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Never a good way to lead, and definitely not the way of the cross.  I specifically remember a time as the leader on our church worship team, when God told me to repent (great word) of leading by appeasement.  Make everyone happy as much as possible.  Then try to keep them that way.  Good recipe for a mental health break down, let me tell ya.

Not that we shouldn’t let others share an opinion, offer suggestions, or even voice some serious concerns about potential consequences.  But as one poster once asserted—“The main thing is to keep the main thing the main thing!” 

And the main thing is loving my Lord by trusting obedience, leaving the result of that obedience in His hands.  Because as someone once said: God is rarely early, but He’s never late.

I don’t want to fire up the grill too soon before the Main Guest arrives.

1 Samuel 13:8-10  Holy Bible, New Living Translation, copyright © 1996, 2004, 2015 by Tyndale House Foundation. Used by permission of Tyndale House Publishers Inc., Carol Stream, Illinois 60188. All rights reserved.

In other words…

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“Your ancestors refused to listen to this message. They stubbornly turned away and put their fingers in their ears to keep from hearing…. They turned their pleasant land into a desert.”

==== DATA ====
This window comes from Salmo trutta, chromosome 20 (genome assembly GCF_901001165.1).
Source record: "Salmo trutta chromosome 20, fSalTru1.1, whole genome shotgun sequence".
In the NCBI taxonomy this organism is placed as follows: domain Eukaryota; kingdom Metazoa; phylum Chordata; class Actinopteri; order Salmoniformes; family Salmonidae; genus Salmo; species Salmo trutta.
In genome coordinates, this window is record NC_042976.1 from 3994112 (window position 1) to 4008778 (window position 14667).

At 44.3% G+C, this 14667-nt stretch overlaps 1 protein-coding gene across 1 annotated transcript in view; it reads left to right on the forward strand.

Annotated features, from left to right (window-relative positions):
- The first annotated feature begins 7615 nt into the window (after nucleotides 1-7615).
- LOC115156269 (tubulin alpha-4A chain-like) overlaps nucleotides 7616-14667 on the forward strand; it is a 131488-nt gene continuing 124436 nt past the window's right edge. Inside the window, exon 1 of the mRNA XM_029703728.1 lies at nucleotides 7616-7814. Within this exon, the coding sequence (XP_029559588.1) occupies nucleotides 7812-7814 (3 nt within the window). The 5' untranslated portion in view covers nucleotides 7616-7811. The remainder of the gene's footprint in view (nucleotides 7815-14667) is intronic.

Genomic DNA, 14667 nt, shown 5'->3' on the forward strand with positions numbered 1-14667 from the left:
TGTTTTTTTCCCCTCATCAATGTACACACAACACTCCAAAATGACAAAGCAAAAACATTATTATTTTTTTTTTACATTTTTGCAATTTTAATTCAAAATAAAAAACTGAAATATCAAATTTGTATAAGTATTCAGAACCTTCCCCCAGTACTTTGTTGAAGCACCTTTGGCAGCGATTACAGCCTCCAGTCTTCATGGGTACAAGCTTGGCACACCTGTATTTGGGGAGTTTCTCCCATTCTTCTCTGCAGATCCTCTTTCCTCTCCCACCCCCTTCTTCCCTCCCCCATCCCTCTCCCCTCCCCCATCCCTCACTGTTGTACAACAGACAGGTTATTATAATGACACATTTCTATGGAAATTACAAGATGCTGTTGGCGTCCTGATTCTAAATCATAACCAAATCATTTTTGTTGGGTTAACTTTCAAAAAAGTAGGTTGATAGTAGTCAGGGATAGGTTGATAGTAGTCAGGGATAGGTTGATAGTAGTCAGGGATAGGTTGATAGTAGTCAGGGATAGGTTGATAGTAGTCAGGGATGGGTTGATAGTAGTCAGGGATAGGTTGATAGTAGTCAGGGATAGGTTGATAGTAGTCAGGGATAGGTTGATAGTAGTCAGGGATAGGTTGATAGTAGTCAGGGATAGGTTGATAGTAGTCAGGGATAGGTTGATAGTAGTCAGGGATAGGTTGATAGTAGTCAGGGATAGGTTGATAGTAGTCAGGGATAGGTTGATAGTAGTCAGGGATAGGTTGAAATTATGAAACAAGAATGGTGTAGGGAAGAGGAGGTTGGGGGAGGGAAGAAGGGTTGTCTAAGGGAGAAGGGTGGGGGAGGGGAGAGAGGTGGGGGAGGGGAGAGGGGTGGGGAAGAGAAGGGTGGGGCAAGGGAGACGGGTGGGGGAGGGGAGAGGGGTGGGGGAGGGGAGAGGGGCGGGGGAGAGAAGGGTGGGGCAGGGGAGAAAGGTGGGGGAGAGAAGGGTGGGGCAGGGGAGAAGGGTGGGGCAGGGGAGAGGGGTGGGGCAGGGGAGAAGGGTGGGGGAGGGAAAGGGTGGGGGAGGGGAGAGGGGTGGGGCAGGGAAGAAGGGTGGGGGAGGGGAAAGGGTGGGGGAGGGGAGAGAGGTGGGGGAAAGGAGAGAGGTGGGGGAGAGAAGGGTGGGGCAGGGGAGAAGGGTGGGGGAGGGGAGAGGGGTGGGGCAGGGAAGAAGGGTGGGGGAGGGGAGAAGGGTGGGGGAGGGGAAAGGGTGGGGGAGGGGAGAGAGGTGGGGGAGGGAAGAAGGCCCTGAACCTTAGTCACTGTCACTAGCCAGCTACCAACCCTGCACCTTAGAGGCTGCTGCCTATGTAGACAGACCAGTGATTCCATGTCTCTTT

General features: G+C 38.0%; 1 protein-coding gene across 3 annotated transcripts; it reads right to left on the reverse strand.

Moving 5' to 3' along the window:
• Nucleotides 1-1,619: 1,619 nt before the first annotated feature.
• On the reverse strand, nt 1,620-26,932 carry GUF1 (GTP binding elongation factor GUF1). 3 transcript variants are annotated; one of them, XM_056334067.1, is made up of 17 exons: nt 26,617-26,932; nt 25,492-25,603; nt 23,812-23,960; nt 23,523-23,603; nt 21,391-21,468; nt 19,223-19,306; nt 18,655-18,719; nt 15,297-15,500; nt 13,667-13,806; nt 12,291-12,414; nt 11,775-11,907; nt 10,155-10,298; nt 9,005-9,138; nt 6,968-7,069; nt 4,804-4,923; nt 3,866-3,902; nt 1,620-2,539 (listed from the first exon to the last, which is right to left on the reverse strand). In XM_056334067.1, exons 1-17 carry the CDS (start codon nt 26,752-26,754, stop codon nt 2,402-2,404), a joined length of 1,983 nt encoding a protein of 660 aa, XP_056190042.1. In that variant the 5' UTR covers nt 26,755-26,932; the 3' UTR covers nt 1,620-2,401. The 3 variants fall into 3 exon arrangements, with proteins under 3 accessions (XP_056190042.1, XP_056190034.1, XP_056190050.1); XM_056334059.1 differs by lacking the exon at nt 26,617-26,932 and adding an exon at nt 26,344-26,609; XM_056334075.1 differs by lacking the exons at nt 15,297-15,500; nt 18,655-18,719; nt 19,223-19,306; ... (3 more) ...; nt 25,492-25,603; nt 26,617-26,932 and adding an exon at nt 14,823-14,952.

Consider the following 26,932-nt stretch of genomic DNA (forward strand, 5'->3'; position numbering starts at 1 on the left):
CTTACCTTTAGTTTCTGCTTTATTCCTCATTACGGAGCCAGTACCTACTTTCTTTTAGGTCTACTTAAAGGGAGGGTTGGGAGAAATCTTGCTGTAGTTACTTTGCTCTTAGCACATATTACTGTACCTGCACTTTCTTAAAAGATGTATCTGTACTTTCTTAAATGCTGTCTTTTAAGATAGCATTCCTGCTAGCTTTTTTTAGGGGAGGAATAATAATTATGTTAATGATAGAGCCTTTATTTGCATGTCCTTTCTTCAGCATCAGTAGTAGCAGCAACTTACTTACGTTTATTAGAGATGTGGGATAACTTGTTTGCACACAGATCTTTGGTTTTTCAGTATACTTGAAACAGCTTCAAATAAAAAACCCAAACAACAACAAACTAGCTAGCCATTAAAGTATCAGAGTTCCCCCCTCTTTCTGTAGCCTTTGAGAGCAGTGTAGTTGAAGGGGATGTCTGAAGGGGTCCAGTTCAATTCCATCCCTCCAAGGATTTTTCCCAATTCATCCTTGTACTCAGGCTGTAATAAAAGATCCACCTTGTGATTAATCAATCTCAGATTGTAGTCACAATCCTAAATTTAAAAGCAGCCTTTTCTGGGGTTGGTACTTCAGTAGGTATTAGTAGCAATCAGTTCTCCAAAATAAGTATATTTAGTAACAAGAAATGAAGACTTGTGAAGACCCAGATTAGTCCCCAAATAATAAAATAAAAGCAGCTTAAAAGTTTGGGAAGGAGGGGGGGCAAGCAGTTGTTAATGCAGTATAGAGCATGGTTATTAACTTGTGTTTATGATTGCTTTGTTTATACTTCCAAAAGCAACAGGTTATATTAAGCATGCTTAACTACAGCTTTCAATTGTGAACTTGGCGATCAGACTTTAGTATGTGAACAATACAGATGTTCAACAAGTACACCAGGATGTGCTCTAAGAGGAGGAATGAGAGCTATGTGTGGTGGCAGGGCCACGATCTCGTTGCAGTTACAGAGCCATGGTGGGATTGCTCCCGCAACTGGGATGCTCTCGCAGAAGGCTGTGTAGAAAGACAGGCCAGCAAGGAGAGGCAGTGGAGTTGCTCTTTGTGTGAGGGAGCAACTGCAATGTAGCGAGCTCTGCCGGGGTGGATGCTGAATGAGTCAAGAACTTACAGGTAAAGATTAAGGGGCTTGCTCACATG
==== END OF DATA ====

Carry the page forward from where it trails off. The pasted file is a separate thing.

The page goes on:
Zech 7: 11, 14  Tyndale House Publishers Inc (2008-06-01). The One Year Bible NLT (One Year Bible: Nlt Book 2) (Kindle Locations 42639-42640). Tyndale House Publishers. Kindle Edition.

Now,…just who was Deborah?

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I get somewhat intrigued by what we would normally consider “obscure” comments in the Bible.  I’m of the inerrant/infallible school of theology, not that I don’t have plenty of questions for the other side of eternity.  Nevertheless, that doesn’t stop me from trusting the Author for what’s in the Book, even if some of its contents keeps me scratching my forehead. 

So here’s one of those parts to the story of the patriarch Jacob and his burgeoning family that I find interesting:

“Soon after this, Rebekah’s old nurse, Deborah, died. She was buried beneath the oak tree in the valley below Bethel. Ever since, the tree has been called Allon-bacuth (which means ‘oak of weeping’).”

I was curious why God put a little honorarium to this Continue reading “Now,…just who was Deborah?”